After pointing out recent failed attempts to marshal the culture war in national politics, the analysis describes the demographic trends driving the shift toward progressive politics:
BEGIN QUOTE "First, Millennials—the generation with birth years 1978 to 2000—support gay marriage, take race and gender equality as givens, are tolerant of religious and family diversity, have an open and positive attitude toward immigration, and generally display little interest in fighting over the divisive social issues of the past. The number of voting age Millennials will increase by about 4.5 million a year between now and 2018, and the number of Millennials who are eligible voters will increase by about 4 million a year. The 2020 presidential election will be the first where all Millennials will have reached voting age, and at that point the generation will be 103 million strong and have about 90 million eligible voters. Those 90 million Millennial eligible voters will represent just under 40 percent of America’s eligible voters in that year.
Second, the culturally conservative white working class has been declining rapidly as a proportion of the electorate for years. Exit polls show that the proportion of white working-class voters—scoring just 46.3 out of a 100 on the Progressive Studies Program comprehensive 10-item progressive cultural index covering topics ranging from religion, abortion, and homosexuality to race, immigration, and the family—is down 15 points since 1988, while the proportion of far more culturally progressive white college graduate voters (53.3 on the index) is up 4 points, and the proportion of minority voters (54.7 on the index) is up 11 points. State after state since 1988 has replicated this general pattern—a sharp decline in the share of white working-class voters accompanied by increases in the shares of minority voters and, in most cases, of increasingly progressive white college graduate voters.
Other demographic trends that will undermine the culture warriors include the growth of culturally progressive groups such as single women, and college-educated women and professionals, as well as increasing religious diversity. Unaffiliated or secular voters are hugely progressive on cultural issues and it is they—not white evangelical Protestants—who are the fastest-growing “religious” group in the United States." END QUOTE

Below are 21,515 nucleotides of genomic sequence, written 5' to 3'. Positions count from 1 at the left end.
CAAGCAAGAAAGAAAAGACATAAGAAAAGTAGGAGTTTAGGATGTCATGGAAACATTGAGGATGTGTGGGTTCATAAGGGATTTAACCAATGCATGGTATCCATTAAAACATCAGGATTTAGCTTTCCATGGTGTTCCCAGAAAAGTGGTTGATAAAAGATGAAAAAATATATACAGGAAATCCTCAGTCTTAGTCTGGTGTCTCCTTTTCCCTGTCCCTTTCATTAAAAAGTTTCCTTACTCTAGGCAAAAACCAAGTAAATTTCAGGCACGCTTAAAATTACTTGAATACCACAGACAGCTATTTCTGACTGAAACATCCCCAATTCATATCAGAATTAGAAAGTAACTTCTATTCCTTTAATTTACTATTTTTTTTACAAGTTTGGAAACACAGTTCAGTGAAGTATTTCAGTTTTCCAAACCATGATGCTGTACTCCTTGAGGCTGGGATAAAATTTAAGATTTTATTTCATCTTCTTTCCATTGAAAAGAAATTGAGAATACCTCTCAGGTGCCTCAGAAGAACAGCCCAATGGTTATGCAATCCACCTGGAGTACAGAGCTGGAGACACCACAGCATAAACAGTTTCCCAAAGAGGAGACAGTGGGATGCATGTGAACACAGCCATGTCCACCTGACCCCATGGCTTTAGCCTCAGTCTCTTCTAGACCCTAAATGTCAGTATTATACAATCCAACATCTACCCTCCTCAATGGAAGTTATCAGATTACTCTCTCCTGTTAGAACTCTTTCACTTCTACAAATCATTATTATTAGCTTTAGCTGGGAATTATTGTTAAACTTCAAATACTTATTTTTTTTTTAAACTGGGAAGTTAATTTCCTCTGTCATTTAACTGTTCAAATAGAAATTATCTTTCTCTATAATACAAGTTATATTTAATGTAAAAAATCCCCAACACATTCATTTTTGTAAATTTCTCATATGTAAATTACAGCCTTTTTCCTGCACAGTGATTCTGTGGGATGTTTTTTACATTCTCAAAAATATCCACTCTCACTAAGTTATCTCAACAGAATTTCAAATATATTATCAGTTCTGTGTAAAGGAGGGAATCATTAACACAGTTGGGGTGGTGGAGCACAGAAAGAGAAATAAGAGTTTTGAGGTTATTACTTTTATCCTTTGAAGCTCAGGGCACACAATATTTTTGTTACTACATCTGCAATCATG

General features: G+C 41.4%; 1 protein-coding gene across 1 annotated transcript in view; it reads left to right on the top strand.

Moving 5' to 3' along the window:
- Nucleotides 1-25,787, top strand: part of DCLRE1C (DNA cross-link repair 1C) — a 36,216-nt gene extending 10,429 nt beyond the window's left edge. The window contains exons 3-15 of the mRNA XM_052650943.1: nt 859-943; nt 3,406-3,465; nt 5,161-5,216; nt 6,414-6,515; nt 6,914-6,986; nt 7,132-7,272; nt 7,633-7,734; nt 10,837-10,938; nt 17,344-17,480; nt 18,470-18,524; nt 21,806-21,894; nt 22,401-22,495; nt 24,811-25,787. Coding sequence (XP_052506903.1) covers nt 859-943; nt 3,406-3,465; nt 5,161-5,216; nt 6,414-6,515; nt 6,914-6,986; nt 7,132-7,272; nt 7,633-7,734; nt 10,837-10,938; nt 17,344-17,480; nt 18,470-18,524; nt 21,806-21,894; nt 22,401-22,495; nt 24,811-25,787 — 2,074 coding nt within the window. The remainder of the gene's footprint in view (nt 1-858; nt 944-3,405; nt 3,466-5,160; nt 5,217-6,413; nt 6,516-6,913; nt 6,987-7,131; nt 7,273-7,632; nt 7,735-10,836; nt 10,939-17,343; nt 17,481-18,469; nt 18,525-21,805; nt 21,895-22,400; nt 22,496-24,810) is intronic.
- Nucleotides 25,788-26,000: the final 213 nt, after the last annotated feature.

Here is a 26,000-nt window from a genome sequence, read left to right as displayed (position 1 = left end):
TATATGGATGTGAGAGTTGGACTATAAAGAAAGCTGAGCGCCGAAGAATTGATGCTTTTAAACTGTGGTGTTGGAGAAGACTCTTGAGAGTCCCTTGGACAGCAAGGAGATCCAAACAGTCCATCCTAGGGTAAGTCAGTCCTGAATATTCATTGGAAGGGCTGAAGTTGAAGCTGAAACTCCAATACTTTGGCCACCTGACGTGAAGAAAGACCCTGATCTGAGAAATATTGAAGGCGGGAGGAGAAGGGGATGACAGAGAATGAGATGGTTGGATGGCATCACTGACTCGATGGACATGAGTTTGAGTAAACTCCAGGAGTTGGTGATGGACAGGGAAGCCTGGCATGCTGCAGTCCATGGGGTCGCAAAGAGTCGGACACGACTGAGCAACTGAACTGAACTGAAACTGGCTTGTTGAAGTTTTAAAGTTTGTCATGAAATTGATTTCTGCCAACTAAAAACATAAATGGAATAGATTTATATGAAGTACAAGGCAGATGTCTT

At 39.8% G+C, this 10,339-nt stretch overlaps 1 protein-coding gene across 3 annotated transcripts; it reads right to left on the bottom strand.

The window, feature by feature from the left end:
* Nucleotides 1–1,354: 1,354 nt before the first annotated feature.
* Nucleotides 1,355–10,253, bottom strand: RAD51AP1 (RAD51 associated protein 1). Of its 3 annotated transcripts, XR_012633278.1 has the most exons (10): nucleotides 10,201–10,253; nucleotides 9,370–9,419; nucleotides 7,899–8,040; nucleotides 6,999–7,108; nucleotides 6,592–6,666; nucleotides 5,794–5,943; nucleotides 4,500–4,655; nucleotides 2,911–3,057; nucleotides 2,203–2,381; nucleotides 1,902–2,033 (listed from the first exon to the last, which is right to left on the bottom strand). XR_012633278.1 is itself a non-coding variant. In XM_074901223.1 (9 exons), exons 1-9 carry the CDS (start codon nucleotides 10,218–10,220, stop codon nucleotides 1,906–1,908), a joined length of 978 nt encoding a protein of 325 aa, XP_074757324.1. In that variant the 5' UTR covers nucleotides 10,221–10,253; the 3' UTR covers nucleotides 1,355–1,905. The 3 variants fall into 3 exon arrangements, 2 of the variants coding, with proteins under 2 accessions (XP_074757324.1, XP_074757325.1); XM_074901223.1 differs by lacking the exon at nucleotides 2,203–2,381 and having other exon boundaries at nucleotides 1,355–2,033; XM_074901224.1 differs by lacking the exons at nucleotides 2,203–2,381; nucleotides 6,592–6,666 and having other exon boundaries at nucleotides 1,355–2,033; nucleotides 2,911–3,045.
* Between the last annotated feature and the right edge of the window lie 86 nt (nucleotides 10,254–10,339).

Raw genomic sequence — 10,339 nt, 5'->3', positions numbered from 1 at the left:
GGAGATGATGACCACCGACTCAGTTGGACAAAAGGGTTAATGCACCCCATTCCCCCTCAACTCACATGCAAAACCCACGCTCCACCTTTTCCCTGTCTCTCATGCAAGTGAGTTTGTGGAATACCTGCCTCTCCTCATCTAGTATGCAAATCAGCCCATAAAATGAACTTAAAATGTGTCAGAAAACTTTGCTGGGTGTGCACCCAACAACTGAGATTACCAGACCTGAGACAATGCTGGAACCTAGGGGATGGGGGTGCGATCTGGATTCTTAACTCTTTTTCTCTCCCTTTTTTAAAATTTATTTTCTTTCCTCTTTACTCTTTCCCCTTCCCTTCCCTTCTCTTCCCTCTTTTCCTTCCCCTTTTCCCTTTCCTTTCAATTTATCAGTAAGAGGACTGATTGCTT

Southern Voice took an in-depth look at the Center for American Progress' piece with respect to the situation in Georgia, so I thought we ought to do the same for Tennessee. They make it easy with an interactive map of states and major metropolitan areas. The following are the shifts or percentages of change toward (a positive number) or away from (a negative number) progressive politics in Tennessee's metro areas from 1998 to 2008:
Nashville 3% (includes Murfressboro and Franklin)
For the same period, the state as a whole gained 1%, but the data for 2004-2008 show a -1%.
It is important to note that the numbers don't start and stop with political boundaries. In other words, if the study just looked at units like Shelby County or the City of Knoxville, the percentages might be very different. Furthermore, we don't know on which issues Tennessee metro areas have become progressive. Might they have stayed the same on guns, but shifted on abortion or same-sex marriage or even immigration?
Additionally we could ask what the trend really is in Tennessee. As noted, the 20-year period shows a 1% shift toward progressive politics, but the last four years shows a 1% decline, which is mirrored in the composition of our General Assembly. Assuming that most of the demographic factors that are in play in the United States as a whole are partially at work in Tennessee, what accounts for the slower growth in progressive politics in our state? I think one would would have to acknowledge the continuing power of Evangelical Protestanism in shaping the state's political culture. According to the Pew Forum's U.S. Religious Landscape Survey, 51% of the state's population is Evangelical Protestant.
My guess is that as long as that number is above 45%, the shift toward progressive politics in Tennessee will be a slow one. Growing diversity within Evangelicalism and a growing disaffection with culture war politics might also bring about a more progressive shift. For example, more scandals like the one centering on Sen. Paul Stanley might peel voters away from linking Evangelical faith and socially conservative politics, but we probably won't know for at least 10 years.
In the mean time, progressives would do well to take advantage of the shifts in metro areas by focusing on what can be accomplished at the city and county level such as the defeat of English Only, opting out of guns in parks, and more inclusive non-discrimination policies.